Bidding A Shoeing Contract

Footcare contracts can be profitable, but you can lose your shirt if they are not written properly

Bidding a shoeing job for a park service, police department or a large barn can be rewarding or disastrous — depending upon how well you research your bid.

The concept is that the writer of the contract will get the largest amount of product/service from the farrier for the least amount of money. The bid is a document that lists the details of what is to be done for how much money.

But as the saying goes, “The devil is in the details.”

When you bid a footcare job, there are only three possible outcomes:

  • You don’t get the job.
  • You get the job, but bid too low and lose money.
  • You get the job, cover your costs and make a profit.

With proper knowledge and preparation, you can make sure the contracted work is profitable.

Don’t discount bidding an equine footcare contract as something that is only done for government agencies. Large barns often appreciate a well-written bid that takes the ambiguity out of the services for which they pay.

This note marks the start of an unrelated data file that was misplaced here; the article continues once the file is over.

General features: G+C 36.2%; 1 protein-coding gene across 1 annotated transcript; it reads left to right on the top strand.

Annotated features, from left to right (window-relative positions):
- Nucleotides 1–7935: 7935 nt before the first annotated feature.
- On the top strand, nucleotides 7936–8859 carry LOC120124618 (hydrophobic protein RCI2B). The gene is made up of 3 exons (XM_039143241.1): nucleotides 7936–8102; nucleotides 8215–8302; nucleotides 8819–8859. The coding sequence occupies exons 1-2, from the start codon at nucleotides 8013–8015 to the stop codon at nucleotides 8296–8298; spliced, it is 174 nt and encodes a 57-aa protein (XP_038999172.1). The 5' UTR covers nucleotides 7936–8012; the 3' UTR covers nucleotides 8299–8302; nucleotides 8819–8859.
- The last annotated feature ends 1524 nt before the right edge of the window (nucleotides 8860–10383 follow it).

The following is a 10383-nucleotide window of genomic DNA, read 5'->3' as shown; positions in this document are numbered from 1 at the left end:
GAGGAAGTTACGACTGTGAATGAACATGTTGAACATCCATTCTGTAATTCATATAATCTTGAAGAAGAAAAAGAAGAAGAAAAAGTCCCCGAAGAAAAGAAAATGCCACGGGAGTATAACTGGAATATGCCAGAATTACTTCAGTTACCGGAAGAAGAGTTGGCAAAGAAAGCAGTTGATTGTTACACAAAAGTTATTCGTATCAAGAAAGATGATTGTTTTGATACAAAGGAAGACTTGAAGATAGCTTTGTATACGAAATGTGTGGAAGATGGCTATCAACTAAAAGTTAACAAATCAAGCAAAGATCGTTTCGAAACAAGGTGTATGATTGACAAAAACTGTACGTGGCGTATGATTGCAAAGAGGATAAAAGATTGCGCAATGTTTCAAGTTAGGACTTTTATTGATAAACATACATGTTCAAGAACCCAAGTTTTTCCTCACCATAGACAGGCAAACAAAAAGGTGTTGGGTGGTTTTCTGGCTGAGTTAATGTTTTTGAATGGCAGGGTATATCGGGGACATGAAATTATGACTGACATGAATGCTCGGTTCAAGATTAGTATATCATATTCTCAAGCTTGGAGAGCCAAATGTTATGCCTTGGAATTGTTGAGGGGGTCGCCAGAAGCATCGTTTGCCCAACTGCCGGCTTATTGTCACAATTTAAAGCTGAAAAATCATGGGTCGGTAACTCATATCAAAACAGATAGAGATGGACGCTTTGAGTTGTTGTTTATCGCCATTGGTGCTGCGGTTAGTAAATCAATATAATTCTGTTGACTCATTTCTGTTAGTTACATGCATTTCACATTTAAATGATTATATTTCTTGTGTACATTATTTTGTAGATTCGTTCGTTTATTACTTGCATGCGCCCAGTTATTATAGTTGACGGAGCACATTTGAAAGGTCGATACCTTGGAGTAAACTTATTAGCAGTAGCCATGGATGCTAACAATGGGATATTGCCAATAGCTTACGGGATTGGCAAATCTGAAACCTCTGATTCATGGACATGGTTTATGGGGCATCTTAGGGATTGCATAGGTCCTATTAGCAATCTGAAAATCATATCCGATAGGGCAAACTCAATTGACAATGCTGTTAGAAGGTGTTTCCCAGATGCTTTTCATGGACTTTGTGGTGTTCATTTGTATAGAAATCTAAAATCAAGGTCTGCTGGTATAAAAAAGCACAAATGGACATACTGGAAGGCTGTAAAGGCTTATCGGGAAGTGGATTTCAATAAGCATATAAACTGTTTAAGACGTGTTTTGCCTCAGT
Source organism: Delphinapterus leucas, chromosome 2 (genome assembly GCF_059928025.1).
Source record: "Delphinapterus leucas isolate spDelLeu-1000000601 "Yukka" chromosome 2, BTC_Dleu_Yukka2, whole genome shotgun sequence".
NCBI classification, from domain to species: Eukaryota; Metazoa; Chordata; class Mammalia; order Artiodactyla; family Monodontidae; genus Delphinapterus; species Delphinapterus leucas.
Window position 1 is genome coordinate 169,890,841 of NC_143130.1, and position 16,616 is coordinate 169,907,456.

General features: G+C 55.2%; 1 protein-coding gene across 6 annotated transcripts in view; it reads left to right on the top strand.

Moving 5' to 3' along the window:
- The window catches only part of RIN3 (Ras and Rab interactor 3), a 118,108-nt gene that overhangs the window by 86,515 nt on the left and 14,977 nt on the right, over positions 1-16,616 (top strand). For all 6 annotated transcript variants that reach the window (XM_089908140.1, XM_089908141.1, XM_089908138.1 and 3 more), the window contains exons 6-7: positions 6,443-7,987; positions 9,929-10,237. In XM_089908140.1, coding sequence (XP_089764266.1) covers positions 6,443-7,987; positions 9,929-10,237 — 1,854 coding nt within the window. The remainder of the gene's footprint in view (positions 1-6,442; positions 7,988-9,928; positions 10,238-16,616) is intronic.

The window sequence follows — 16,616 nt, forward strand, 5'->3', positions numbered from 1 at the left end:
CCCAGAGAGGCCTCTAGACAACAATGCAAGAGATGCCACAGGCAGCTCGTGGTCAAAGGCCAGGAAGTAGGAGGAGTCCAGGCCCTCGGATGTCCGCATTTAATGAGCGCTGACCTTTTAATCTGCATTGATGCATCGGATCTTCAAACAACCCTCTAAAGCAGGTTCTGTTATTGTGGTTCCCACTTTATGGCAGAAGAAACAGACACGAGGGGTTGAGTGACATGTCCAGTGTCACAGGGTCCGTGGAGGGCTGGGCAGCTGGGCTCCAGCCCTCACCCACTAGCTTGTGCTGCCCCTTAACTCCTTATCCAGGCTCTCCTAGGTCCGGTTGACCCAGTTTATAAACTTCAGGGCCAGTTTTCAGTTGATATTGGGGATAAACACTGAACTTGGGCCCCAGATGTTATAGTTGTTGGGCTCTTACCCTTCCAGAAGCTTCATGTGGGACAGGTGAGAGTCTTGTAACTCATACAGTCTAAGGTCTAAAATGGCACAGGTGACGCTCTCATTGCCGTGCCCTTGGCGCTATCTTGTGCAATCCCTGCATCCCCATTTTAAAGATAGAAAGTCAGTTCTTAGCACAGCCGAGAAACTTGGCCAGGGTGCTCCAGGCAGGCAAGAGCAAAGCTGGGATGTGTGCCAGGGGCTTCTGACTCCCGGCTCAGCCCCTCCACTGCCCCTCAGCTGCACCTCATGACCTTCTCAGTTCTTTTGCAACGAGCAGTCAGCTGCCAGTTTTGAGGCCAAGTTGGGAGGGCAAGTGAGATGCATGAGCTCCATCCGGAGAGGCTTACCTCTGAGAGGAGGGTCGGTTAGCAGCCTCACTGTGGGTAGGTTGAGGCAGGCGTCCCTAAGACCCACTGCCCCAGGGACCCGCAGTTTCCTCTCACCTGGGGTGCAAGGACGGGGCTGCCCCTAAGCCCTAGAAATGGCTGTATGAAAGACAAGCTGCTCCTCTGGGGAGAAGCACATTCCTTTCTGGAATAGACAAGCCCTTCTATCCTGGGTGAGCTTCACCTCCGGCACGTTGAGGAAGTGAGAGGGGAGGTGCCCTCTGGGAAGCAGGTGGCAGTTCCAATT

A well-written and signed contract eliminates misunderstandings between farriers and clients. The barn owner or trainer can predict footcare costs in order to develop a meaningful budget over the life of the contract. A contract means that no one should be taking advantage of another by demanding undefined services or payments.

Know Your Costs

The number one criteria needed for developing a successful and profitable bid is to know how much it costs you to trim and/or shoe a…

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Bob Smith

Bob Smith is a Hall Of Fame farrier and owner of the Pacific Coast Horseshoeing School in Plymouth, Calif.

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